The answer to that question, for me, has been self-education and experimentation—picking something uncomfortable, and then finding a way to test it in a way where success shows a good proof of concept, but failure isn’t catastrophic—mixed with intense study and observation of people and ideas that have already worked.
Slowly but surely, this builds my confidence to a level that allows me to take on bigger and better risks. Over time, the decision computation becomes rigged in my favor.
Just getting started is the hardest part, but that’s easily remedied with one simple question of self-reflection that’s really hard to face:
If I died tomorrow, would I be satisfied with how I lived my life?
Take a few seconds (or minutes) right now and really ask yourself that. There’s no way to run away from a question like that. Even if you try to lie to yourself, you’ll know the truth.
If you can honestly answer “yes” to that question, then feel free to stop reading now and get back to whatever you were doing.
If, on the other hand, the answer isn’t so clear, then perhaps its time to start working on your mind and rigging that decision computation in your favor. Maybe it’s time to start working towards getting comfortable taking risks.
This is urgent. Current overall life expectancy is 67.2 years. How many do you have left?
27 Simple Tactics You Can Use Today to Become an Intrepid Risk Taker
Here are 27 tactics you can use right now to build your confidence and get comfortable taking a risk. The more you do and the more frequently you do them, the better you’ll feel about taking a chance. Start with just one. There are lots of options here, but don’t move on to a new tactic until you’ve completed one.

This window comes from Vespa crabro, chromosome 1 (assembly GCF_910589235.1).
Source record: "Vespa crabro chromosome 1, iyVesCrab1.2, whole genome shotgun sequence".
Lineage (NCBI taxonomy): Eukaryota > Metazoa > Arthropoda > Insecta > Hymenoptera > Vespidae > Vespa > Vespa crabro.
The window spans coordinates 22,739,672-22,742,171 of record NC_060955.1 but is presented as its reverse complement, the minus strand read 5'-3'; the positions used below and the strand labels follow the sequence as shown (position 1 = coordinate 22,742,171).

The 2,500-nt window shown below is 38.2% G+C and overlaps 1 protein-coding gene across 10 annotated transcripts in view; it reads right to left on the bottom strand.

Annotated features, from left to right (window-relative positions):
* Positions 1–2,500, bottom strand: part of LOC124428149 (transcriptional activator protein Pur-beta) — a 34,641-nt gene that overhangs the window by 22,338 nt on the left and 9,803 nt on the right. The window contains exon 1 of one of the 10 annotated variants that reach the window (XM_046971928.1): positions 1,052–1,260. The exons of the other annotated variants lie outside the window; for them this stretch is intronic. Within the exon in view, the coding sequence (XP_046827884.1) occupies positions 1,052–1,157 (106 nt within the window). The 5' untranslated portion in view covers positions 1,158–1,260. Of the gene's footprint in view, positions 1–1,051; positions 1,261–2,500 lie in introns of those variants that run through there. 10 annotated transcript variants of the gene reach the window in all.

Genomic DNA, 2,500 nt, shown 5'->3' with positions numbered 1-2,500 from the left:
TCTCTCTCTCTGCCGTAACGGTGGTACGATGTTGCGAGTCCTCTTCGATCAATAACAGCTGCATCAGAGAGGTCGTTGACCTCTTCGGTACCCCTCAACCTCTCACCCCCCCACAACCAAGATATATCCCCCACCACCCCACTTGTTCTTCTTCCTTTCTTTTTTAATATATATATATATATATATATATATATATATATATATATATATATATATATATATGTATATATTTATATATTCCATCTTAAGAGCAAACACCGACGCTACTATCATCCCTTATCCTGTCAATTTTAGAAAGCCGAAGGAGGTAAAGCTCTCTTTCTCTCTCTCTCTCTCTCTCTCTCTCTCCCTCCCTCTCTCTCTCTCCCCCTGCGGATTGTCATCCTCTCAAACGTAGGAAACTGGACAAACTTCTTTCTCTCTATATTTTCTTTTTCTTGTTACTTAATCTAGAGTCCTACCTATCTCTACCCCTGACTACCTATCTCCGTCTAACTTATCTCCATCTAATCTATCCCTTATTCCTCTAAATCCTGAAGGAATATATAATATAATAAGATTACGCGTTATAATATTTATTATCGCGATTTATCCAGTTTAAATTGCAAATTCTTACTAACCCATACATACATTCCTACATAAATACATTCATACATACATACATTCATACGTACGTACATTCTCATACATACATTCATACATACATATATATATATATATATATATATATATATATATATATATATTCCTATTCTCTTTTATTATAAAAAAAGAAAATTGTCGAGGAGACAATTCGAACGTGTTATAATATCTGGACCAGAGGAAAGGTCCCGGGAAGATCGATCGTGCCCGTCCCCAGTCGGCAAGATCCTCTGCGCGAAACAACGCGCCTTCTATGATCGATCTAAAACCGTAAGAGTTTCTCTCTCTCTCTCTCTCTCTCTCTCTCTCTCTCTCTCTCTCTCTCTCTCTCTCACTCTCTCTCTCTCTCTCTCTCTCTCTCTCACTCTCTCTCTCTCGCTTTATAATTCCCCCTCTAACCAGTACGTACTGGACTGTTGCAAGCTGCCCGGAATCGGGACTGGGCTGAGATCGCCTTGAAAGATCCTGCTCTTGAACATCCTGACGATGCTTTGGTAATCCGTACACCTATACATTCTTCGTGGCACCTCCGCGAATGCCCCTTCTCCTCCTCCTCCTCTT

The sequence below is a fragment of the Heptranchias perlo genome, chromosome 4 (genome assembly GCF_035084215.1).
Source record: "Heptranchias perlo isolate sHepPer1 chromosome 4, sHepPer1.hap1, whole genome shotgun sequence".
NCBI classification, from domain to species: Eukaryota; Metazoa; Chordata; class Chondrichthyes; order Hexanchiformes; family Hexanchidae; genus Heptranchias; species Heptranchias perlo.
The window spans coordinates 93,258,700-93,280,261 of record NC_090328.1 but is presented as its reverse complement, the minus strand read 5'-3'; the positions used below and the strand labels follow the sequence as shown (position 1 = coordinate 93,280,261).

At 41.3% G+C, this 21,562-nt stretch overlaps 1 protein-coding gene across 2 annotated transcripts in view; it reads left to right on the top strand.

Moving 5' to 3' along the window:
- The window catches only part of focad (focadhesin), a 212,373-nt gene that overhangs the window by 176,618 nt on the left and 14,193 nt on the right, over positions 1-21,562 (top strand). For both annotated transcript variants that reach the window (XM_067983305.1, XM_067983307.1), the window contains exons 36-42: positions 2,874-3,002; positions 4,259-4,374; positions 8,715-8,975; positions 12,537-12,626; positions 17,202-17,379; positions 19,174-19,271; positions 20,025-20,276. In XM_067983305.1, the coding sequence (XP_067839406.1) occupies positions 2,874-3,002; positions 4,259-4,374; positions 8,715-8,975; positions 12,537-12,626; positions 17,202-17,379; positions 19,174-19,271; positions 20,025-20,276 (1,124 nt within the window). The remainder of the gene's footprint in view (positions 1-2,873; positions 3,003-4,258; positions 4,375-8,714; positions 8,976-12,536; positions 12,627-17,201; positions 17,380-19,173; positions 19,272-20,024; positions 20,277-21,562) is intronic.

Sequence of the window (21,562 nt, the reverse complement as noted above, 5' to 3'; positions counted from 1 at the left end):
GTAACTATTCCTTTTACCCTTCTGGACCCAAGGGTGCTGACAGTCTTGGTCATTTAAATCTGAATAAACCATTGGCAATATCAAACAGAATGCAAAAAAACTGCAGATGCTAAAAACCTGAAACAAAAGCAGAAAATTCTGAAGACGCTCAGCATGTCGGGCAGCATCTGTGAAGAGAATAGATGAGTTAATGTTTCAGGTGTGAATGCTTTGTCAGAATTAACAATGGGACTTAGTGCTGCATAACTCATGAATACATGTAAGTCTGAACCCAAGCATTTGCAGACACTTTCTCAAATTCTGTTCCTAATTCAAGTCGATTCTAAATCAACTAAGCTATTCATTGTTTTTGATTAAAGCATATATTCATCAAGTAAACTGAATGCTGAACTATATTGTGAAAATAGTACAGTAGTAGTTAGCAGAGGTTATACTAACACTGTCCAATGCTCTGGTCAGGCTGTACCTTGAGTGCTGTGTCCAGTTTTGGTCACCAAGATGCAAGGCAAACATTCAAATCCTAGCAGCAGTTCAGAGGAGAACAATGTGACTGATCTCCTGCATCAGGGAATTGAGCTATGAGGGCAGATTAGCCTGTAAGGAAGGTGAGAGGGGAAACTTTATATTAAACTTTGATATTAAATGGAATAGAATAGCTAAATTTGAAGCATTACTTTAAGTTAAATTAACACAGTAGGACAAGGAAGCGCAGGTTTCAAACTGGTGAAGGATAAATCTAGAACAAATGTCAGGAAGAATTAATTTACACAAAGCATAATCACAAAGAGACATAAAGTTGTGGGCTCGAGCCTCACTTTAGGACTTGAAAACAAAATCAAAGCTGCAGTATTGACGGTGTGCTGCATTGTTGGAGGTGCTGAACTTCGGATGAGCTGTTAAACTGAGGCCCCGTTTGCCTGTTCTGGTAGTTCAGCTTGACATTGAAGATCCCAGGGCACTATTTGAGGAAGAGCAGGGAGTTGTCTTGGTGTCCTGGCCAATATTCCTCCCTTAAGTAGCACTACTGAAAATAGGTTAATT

You can bookmark this list to come back to each time you need something new, or print it out and use it as a checklist. Whatever you do, just get started.
Tactic #1: Call a stranger from the phone book. (5 minutes)
Did you know it wasn’t that long ago that talking to strangers on the phone was a daily occurrence? You used to have to call the operator just to get patched through to who you wanted to talk to, and half the time you ended up being connected to the wrong person.
Now that the system is perfect, you never have to talk to anyone you don’t want to, but… do you want to do that? What if you dug a phone book out of a recycling bin, flipped to a random page, and dialed a number? What if someone answered? What if you told them why you called and asked to talk for a minute?
What’s the worst that would happen? Dial tone, that’s what. But your confidence will get a booster shot.
Tactic #2: Ask someone on a date. (15 minutes)
For some reason, we hold rejection as one of the most terrible things that could ever happen to us, but what if you looked at it as an incredible opportunity instead? What if you embraced the idea of rejection therapy?
Rejection is like most things in life, the more we get of it, the less we care about it. S/he said no? Great, we’re on our way to making the daily quota! Who’s next?
How many dates have you ask for today?
Tactic #3: State your unfiltered opinion. (1 minute)
Years of political correctness and charm school have beaten it into our heads that we ought not ever say a thing that might offend someone else. I don’t think the intention was to squash any semblance of a unique opinion, but that’s more or less what it’s done. Yes, it’s our job to raise the level of discourse, but not at the expense of individual thought.